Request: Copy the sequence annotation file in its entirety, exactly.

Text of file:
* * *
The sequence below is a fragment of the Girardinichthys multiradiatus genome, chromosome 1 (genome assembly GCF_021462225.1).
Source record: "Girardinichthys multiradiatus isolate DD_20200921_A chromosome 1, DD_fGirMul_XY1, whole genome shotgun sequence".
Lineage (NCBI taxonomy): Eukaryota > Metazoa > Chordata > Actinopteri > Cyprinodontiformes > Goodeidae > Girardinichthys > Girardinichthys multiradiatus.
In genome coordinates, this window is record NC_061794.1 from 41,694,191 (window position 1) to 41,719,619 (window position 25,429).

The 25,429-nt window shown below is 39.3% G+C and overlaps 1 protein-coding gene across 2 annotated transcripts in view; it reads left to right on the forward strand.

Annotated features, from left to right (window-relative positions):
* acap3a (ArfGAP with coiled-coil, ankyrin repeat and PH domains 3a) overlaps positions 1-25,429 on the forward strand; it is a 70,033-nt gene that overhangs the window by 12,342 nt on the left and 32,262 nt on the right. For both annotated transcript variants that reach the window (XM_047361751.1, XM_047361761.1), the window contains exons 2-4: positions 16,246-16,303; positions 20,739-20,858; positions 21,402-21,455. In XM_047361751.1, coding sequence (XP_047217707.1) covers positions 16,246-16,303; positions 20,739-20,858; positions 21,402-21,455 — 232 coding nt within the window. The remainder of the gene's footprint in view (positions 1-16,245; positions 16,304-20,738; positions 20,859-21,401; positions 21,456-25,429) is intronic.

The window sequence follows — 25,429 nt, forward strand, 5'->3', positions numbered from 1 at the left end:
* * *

The sequence below is a fragment of the Girardinichthys multiradiatus genome, chromosome 1 (genome assembly GCF_021462225.1).
Source record: "Girardinichthys multiradiatus isolate DD_20200921_A chromosome 1, DD_fGirMul_XY1, whole genome shotgun sequence".
Lineage (NCBI taxonomy): Eukaryota > Metazoa > Chordata > Actinopteri > Cyprinodontiformes > Goodeidae > Girardinichthys > Girardinichthys multiradiatus.
In genome coordinates, this window is record NC_061794.1 from 41,694,191 (window position 1) to 41,719,619 (window position 25,429).

The 25,429-nt window shown below is 39.3% G+C and overlaps 1 protein-coding gene across 2 annotated transcripts in view; it reads left to right on the forward strand.

Annotated features, from left to right (window-relative positions):
* acap3a (ArfGAP with coiled-coil, ankyrin repeat and PH domains 3a) overlaps positions 1-25,429 on the forward strand; it is a 70,033-nt gene that overhangs the window by 12,342 nt on the left and 32,262 nt on the right. For both annotated transcript variants that reach the window (XM_047361751.1, XM_047361761.1), the window contains exons 2-4: positions 16,246-16,303; positions 20,739-20,858; positions 21,402-21,455. In XM_047361751.1, coding sequence (XP_047217707.1) covers positions 16,246-16,303; positions 20,739-20,858; positions 21,402-21,455 — 232 coding nt within the window. The remainder of the gene's footprint in view (positions 1-16,245; positions 16,304-20,738; positions 20,859-21,401; positions 21,456-25,429) is intronic.

The window sequence follows — 25,429 nt, forward strand, 5'->3', positions numbered from 1 at the left end: